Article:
Severe Weather: Crash Course Kids #28.2

Severe Weather: Crash Course Kids #28.2

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Hi, guys! Welcome back. Today, we’re going to talk about- Sorry about that. Today, we’re going to talk about- Are you finished, thunder? Thank you. Thunder is pretty excited because today’s episode is all about it! Well, to be more specific, today’s episode is all about severe weather. But before things get all snowy, windy and rainy in here, let’s bundle up and ask ourselves the big question! We know that weather is a condition of the air or the atmosphere on our planet. Severe weather is the same thing only more extreme. EXTREME! But what does that mean? How do you know when the weather is severe or extreme and when it isn’t? Some light rain probably wouldn’t count as severe weather, but a thunderstorm with heavy rain and lightning, would. Tornadoes, blizzards, hurricanes, floods, and droughts are other forms of severe weather that can be dangerous to humans. But the more you know about these weathers events, the less scarier they seem. Let’s start with tornadoes. With wind speeds up to over 300 kilometers an hour, tornadoes have the power to pick up and destroy everything in their path. Well, not as quite windy as a tornado. Speaking of lots of water, let’s talk flooding. A drought is sort of the opposite. Think a lot less water, or no water at all! How so? Let’s find out! I’ll conjure up some different types of severe weather to see how exactly shake-ups in the atmosphere can impact the biosphere and the geosphere. Severe weather can be dangerous for people, obviously, but beyond affecting humans in the biosphere, severe weather can affect plants and animals too. Take a drought, after very long spells without enough rain, this nice mountain pond will become smaller and maybe even dry up entirely! That means less habitats for the animals that live in the water like ducks and beavers. But it also means less plant life around because plants need water too. And fewer plants mean less food for animals like deer and elk that feast on them. But what about the opposite problem? What about the problem of too much water in the form of heavy rain? Really strong thunderstorms can sometimes bring lightning and high winds that can damage trees. Maybe breaking off some of their limbs and uprooting them or even setting them on fire! This is bad news not only for the tree but everything that lives in it. And finally, even the ground. As solid as it might seem, can be reshaped by severe weather. Strong recurring flood waters act like powerful rivers that can actually wear down rocky formations like mountains over time. The atmosphere interacts strongly with the other spheres of the environment, particularly when it’s cooking up severe weather. It can even move things in the biosphere and reshape the geosphere! So now you know how to tell if weather is severe or not. If the answer is yes, you’re not dealing with normal weather patterns. Severe weather might be less common but it has a much bigger impact on the world around you. Anything to add, thunder? I guess that means we’re done! Captions by SnowstormBoy ^-^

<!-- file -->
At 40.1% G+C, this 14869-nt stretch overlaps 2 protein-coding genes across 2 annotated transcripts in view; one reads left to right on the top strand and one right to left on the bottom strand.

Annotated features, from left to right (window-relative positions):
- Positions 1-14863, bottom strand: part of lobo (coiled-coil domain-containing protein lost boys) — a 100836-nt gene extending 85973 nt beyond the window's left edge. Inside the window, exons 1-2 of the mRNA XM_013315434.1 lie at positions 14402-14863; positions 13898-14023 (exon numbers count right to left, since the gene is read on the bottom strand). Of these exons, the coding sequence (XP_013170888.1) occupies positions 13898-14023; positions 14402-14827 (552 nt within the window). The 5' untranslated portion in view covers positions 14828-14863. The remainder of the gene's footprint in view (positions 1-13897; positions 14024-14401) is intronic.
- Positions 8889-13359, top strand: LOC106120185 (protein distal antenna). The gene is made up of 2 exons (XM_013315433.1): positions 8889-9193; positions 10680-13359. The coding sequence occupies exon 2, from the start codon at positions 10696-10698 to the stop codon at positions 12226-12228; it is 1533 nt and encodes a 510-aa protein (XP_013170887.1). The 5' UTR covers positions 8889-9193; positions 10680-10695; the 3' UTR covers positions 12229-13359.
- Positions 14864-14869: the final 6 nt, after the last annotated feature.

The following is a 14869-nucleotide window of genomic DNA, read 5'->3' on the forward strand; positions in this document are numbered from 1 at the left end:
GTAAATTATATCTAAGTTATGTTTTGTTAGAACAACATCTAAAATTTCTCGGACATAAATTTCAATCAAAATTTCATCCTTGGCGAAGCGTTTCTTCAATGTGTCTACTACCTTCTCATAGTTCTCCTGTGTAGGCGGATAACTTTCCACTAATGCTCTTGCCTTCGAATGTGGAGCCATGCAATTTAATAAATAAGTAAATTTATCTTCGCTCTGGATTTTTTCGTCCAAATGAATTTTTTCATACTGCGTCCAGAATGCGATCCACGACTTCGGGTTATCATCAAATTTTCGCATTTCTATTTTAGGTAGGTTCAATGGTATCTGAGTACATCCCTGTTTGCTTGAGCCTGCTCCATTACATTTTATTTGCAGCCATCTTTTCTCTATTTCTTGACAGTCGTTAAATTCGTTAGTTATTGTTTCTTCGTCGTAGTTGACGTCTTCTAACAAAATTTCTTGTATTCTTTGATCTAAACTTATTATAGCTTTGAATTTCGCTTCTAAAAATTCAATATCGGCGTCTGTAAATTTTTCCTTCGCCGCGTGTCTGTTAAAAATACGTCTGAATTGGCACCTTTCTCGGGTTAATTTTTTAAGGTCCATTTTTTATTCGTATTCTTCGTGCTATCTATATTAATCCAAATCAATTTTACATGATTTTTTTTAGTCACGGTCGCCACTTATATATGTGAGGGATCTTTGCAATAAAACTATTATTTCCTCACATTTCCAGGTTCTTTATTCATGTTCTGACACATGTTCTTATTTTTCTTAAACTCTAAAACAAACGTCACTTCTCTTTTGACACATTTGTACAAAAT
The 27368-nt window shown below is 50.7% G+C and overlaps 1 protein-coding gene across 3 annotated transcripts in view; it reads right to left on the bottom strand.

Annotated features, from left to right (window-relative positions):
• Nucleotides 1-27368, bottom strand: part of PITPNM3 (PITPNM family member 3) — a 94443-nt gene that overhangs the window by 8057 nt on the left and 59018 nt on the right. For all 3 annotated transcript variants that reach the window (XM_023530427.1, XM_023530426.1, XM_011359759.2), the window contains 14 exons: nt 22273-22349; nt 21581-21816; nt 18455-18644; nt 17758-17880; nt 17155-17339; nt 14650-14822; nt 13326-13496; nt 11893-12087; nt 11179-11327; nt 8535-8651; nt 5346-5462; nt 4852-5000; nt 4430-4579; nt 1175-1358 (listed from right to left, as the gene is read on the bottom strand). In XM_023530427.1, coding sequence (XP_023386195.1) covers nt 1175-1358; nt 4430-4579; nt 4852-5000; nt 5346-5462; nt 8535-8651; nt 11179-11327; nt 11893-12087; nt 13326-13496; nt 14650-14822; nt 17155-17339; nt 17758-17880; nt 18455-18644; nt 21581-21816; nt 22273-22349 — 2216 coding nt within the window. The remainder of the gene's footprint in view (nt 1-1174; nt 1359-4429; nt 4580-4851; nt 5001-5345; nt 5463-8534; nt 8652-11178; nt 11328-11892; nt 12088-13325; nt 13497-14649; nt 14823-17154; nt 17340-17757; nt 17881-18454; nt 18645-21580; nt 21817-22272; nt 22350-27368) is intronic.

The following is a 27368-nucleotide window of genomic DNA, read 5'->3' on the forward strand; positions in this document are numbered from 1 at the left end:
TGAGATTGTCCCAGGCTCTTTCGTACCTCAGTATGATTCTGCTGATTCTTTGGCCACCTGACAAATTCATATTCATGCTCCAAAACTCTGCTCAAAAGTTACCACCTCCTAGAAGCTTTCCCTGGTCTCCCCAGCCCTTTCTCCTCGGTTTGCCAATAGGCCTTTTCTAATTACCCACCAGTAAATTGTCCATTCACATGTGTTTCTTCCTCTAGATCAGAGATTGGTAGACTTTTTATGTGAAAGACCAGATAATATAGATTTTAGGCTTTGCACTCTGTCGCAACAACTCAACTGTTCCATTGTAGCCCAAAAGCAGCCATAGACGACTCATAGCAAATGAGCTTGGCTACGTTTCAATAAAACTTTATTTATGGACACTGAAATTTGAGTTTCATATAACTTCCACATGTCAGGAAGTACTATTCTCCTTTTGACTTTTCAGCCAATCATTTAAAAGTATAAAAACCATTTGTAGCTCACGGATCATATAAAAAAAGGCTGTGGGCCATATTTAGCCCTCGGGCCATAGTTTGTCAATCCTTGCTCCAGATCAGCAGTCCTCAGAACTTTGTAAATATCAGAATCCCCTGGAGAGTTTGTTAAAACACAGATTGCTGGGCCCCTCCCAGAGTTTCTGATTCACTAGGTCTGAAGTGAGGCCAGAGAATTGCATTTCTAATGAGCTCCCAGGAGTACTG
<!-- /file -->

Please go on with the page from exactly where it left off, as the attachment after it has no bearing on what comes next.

37 comments

  1. Teachers! If anyone shows this video on class I made a Kahoot with questions based on this video and Extreme Weather!
    https://create.kahoot.it/share/extreme-weather/25b61c94-a796-4c4a-bfce-c244b28cd38d

  2. "The more you know about these weather events, the less scary they seem" Ah really? Obviously you've never experienced severe weather firsthand.

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